COVID-19, the disease caused by the novel coronavirus, is now officially a worldwide pandemic. Criminals all over the world are using this crisis to scam the public, targeting vulnerable groups as they seek to capitalise on the pandemic. Action Fraud reported a 400% increase in coronavirus-related fraud in March 2020.
The Police and other government bodies are working together to spread information about these scams and ensure the public is vigilant against fraud.
The Crown Prosecution Service has shared the following advice:
- · Stop: Taking a moment to stop and think before parting with your money or information could keep you safe.
- · Challenge: Could it be fake? It’s ok to reject, refuse or ignore any requests. Only criminals will try to rush or panic you.
- · Protect: Contact your bank immediately if you think you’ve fallen for a scam and report it to Action Fraud
Below you can find a list of the most common scams. Please note that the list is by no means exhaustive, and criminals can find other ways of targeting individuals so always be vigilant:
1) Universal credit/government grant scams: are taking place in person and on social media; Residents are being approached by ‘companies or individuals’ offering ‘specialist advice’ or ‘lawyers advice’ and are asking for a fee to do, e.g. Universal Credit application. Please bear in mind that the UC application is free of charge!
2) Virus Testing: are selling COVID-19 tests online or in person.
Virus testing kits are only offered by the NHS in the UK.
3) Vaccines/Cures: There is currently no vaccine or cure for COVID-19.
4) Counterfit Products: There has been a surge in overpriced or fake goods to protect yourself from the coronavirus. These include antibacterial gels, masks etc.
5) Shopping/Medication Delivery: Criminals targeting vulnerable people on their doorstep and offering to do their shopping or deliver medicine.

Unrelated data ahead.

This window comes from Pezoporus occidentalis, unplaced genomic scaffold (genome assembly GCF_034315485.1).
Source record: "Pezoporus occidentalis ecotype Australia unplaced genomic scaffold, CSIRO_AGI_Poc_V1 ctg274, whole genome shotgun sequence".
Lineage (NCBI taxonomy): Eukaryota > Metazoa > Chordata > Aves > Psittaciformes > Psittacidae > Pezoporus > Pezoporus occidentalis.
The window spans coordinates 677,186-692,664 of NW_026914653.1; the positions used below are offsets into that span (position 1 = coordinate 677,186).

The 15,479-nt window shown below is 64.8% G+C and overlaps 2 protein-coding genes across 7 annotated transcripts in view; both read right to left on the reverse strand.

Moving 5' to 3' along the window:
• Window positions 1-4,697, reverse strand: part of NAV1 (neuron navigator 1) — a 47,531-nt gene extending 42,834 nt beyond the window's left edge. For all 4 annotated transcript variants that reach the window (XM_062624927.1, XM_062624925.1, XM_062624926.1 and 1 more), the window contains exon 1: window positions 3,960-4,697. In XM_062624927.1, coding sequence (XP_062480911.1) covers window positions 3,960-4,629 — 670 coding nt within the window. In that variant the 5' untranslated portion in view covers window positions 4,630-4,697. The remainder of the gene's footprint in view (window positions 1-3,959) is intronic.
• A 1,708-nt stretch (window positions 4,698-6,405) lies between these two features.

6) Cleaning Services: Offering cleansing services to prevent the spread of the virus.
7) Phishing emails/text messages: Beware of messages tricking you into opening malicious attachements which could lead do fraudsters gaining access to personal information. The following e-mails have been identified by Aciton Fraud:
- Fraudsters purporting to be from a research group that mimic the Centre for Disease Control and Prevention (CDC) and World Health Organisation (WHO). They claim to provide the victim with a list of active infections in their area but to access this information the victim needs to either: click on a link which redirects them to a credential-stealing page; or make a donation of support in the form of a payment into a Bitcoin account.
- Fraudsters providing articles about the virus outbreak with a link to a fake company website where victims are encouraged to click to subscribe to a daily newsletter for further updates.
- Fraudsters sending investment scheme and trading advice encouraging people to take advantage of the coronavirus downturn.
- Fraudsters purporting to be from HMRC offering a tax refund and directing victims to a fake website to harvest their personal and financial details. The emails often display the HMRC logo, making it look reasonably genuine and convincing.
If you or someone you know has been a targeted by a scam, you should report it to Action Fraud online at www.actionfraud.police.uk/ or by calling 0300 123 2040. For advice and information on how to check if something might be a scam, visit: citizensadvice.org.uk
The examples of the HMRC phishing emails can be found at gov.uk.
If you require language support to report a scam, please contact the PBIC team on 01234 328 100 or e-mail at firstname.lastname@example.org Monday to Friday between 9.30 am to 3 pm. PBIC offers free support!
If you need advice URGENTLY, we have launched an additional PBIC helpline 01234 331817.
The helpline will be open on:
Monday 9.30 am – 3 pm
Thursday 9.30 am – 3 pm
Friday 9.30 am – 3 pm
Published on 8th April 2020 by Alicja Brady and Paulina Wasilewska